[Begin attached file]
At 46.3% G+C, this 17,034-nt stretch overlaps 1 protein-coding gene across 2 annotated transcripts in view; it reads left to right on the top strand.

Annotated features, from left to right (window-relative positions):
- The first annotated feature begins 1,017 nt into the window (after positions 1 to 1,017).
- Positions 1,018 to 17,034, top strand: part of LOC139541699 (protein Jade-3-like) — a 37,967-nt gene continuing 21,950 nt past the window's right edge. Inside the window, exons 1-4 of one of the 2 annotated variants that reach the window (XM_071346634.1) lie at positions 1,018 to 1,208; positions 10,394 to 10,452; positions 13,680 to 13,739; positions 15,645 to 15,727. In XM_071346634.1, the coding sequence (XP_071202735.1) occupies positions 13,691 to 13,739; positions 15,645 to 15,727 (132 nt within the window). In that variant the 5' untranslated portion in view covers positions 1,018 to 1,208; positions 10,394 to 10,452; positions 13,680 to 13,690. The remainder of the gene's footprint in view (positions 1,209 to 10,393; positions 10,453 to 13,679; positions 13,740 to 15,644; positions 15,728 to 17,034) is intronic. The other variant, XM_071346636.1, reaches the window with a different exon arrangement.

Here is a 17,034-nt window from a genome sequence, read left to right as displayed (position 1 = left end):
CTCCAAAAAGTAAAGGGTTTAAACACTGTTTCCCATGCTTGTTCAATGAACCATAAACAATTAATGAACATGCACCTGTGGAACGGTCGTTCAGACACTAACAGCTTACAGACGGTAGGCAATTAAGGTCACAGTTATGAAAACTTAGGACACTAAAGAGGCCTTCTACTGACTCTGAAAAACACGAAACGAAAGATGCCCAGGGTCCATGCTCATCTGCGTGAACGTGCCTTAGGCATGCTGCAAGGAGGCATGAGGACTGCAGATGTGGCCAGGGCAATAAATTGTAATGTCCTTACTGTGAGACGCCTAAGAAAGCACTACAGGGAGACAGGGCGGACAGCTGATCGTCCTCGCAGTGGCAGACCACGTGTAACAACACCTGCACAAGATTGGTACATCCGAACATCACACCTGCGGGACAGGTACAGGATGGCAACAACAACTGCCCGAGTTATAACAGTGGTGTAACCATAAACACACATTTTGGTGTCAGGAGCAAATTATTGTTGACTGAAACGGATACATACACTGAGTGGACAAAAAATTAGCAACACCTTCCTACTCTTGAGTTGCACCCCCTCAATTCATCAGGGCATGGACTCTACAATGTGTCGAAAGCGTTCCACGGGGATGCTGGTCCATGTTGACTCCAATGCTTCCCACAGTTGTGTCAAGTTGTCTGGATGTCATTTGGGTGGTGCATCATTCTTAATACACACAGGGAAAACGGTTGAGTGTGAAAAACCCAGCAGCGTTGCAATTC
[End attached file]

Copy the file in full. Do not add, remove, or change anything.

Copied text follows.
At 46.3% G+C, this 17,034-nt stretch overlaps 1 protein-coding gene across 2 annotated transcripts in view; it reads left to right on the top strand.

Annotated features, from left to right (window-relative positions):
- The first annotated feature begins 1,017 nt into the window (after positions 1 to 1,017).
- Positions 1,018 to 17,034, top strand: part of LOC139541699 (protein Jade-3-like) — a 37,967-nt gene continuing 21,950 nt past the window's right edge. Inside the window, exons 1-4 of one of the 2 annotated variants that reach the window (XM_071346634.1) lie at positions 1,018 to 1,208; positions 10,394 to 10,452; positions 13,680 to 13,739; positions 15,645 to 15,727. In XM_071346634.1, the coding sequence (XP_071202735.1) occupies positions 13,691 to 13,739; positions 15,645 to 15,727 (132 nt within the window). In that variant the 5' untranslated portion in view covers positions 1,018 to 1,208; positions 10,394 to 10,452; positions 13,680 to 13,690. The remainder of the gene's footprint in view (positions 1,209 to 10,393; positions 10,453 to 13,679; positions 13,740 to 15,644; positions 15,728 to 17,034) is intronic. The other variant, XM_071346636.1, reaches the window with a different exon arrangement.

Here is a 17,034-nt window from a genome sequence, read left to right as displayed (position 1 = left end):
CTCCAAAAAGTAAAGGGTTTAAACACTGTTTCCCATGCTTGTTCAATGAACCATAAACAATTAATGAACATGCACCTGTGGAACGGTCGTTCAGACACTAACAGCTTACAGACGGTAGGCAATTAAGGTCACAGTTATGAAAACTTAGGACACTAAAGAGGCCTTCTACTGACTCTGAAAAACACGAAACGAAAGATGCCCAGGGTCCATGCTCATCTGCGTGAACGTGCCTTAGGCATGCTGCAAGGAGGCATGAGGACTGCAGATGTGGCCAGGGCAATAAATTGTAATGTCCTTACTGTGAGACGCCTAAGAAAGCACTACAGGGAGACAGGGCGGACAGCTGATCGTCCTCGCAGTGGCAGACCACGTGTAACAACACCTGCACAAGATTGGTACATCCGAACATCACACCTGCGGGACAGGTACAGGATGGCAACAACAACTGCCCGAGTTATAACAGTGGTGTAACCATAAACACACATTTTGGTGTCAGGAGCAAATTATTGTTGACTGAAACGGATACATACACTGAGTGGACAAAAAATTAGCAACACCTTCCTACTCTTGAGTTGCACCCCCTCAATTCATCAGGGCATGGACTCTACAATGTGTCGAAAGCGTTCCACGGGGATGCTGGTCCATGTTGACTCCAATGCTTCCCACAGTTGTGTCAAGTTGTCTGGATGTCATTTGGGTGGTGCATCATTCTTAATACACACAGGGAAAACGGTTGAGTGTGAAAAACCCAGCAGCGTTGCAATTC